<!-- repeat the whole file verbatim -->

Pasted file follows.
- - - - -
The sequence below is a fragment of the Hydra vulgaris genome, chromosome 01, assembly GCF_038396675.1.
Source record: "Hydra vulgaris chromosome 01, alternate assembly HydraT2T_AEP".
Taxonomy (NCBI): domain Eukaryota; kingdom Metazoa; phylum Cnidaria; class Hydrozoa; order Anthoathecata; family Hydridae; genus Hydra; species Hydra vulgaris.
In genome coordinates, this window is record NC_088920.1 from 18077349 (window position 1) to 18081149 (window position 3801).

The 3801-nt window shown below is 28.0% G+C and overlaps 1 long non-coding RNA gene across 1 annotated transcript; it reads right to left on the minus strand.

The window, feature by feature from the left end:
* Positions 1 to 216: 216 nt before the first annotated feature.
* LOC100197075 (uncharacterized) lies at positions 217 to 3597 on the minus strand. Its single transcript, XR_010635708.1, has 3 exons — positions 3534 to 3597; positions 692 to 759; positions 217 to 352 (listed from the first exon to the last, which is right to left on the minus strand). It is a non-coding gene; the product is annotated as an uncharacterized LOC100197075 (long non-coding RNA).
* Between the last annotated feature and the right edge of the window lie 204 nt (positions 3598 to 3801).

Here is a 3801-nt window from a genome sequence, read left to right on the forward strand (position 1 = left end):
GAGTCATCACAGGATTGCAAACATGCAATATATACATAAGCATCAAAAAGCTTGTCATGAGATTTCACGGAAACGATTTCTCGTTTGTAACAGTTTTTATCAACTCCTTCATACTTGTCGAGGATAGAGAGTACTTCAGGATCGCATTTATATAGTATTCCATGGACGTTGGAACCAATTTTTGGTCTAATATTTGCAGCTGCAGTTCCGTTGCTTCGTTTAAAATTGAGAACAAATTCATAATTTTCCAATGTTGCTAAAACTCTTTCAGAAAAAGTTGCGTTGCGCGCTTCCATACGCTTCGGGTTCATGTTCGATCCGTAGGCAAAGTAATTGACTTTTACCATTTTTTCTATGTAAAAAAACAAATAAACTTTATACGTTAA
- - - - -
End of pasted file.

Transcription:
The sequence below is a fragment of the Hydra vulgaris genome, chromosome 01, assembly GCF_038396675.1.
Source record: "Hydra vulgaris chromosome 01, alternate assembly HydraT2T_AEP".
Taxonomy (NCBI): domain Eukaryota; kingdom Metazoa; phylum Cnidaria; class Hydrozoa; order Anthoathecata; family Hydridae; genus Hydra; species Hydra vulgaris.
In genome coordinates, this window is record NC_088920.1 from 18077349 (window position 1) to 18081149 (window position 3801).

The 3801-nt window shown below is 28.0% G+C and overlaps 1 long non-coding RNA gene across 1 annotated transcript; it reads right to left on the minus strand.

The window, feature by feature from the left end:
* Positions 1 to 216: 216 nt before the first annotated feature.
* LOC100197075 (uncharacterized) lies at positions 217 to 3597 on the minus strand. Its single transcript, XR_010635708.1, has 3 exons — positions 3534 to 3597; positions 692 to 759; positions 217 to 352 (listed from the first exon to the last, which is right to left on the minus strand). It is a non-coding gene; the product is annotated as an uncharacterized LOC100197075 (long non-coding RNA).
* Between the last annotated feature and the right edge of the window lie 204 nt (positions 3598 to 3801).

Here is a 3801-nt window from a genome sequence, read left to right on the forward strand (position 1 = left end):
GAGTCATCACAGGATTGCAAACATGCAATATATACATAAGCATCAAAAAGCTTGTCATGAGATTTCACGGAAACGATTTCTCGTTTGTAACAGTTTTTATCAACTCCTTCATACTTGTCGAGGATAGAGAGTACTTCAGGATCGCATTTATATAGTATTCCATGGACGTTGGAACCAATTTTTGGTCTAATATTTGCAGCTGCAGTTCCGTTGCTTCGTTTAAAATTGAGAACAAATTCATAATTTTCCAATGTTGCTAAAACTCTTTCAGAAAAAGTTGCGTTGCGCGCTTCCATACGCTTCGGGTTCATGTTCGATCCGTAGGCAAAGTAATTGACTTTTACCATTTTTTCTATGTAAAAAAACAAATAAACTTTATACGTTAA